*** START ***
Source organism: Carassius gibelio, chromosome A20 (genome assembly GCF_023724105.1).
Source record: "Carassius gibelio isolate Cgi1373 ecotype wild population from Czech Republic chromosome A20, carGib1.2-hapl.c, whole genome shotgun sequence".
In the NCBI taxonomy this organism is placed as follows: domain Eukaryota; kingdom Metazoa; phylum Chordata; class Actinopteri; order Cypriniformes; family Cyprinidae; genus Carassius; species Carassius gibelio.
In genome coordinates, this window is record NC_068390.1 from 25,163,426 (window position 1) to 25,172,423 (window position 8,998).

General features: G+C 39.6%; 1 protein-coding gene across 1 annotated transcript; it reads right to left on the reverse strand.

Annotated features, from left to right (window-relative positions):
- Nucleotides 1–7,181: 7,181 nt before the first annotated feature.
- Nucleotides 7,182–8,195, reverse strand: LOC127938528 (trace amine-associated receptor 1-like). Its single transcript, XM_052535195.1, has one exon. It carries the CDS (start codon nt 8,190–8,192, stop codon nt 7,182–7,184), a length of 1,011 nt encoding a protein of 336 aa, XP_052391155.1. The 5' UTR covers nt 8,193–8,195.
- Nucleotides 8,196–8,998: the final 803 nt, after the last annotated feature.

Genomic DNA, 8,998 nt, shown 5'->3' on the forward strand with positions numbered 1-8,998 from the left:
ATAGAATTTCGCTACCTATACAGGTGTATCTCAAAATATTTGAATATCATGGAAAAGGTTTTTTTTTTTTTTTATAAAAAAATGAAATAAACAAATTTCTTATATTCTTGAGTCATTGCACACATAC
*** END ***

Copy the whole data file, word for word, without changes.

Source organism: Carassius gibelio, chromosome A20 (genome assembly GCF_023724105.1).
Source record: "Carassius gibelio isolate Cgi1373 ecotype wild population from Czech Republic chromosome A20, carGib1.2-hapl.c, whole genome shotgun sequence".
In the NCBI taxonomy this organism is placed as follows: domain Eukaryota; kingdom Metazoa; phylum Chordata; class Actinopteri; order Cypriniformes; family Cyprinidae; genus Carassius; species Carassius gibelio.
In genome coordinates, this window is record NC_068390.1 from 25,163,426 (window position 1) to 25,172,423 (window position 8,998).

General features: G+C 39.6%; 1 protein-coding gene across 1 annotated transcript; it reads right to left on the reverse strand.

Annotated features, from left to right (window-relative positions):
- Nucleotides 1–7,181: 7,181 nt before the first annotated feature.
- Nucleotides 7,182–8,195, reverse strand: LOC127938528 (trace amine-associated receptor 1-like). Its single transcript, XM_052535195.1, has one exon. It carries the CDS (start codon nt 8,190–8,192, stop codon nt 7,182–7,184), a length of 1,011 nt encoding a protein of 336 aa, XP_052391155.1. The 5' UTR covers nt 8,193–8,195.
- Nucleotides 8,196–8,998: the final 803 nt, after the last annotated feature.

Genomic DNA, 8,998 nt, shown 5'->3' on the forward strand with positions numbered 1-8,998 from the left:
ATAGAATTTCGCTACCTATACAGGTGTATCTCAAAATATTTGAATATCATGGAAAAGGTTTTTTTTTTTTTTTATAAAAAAATGAAATAAACAAATTTCTTATATTCTTGAGTCATTGCACACATAC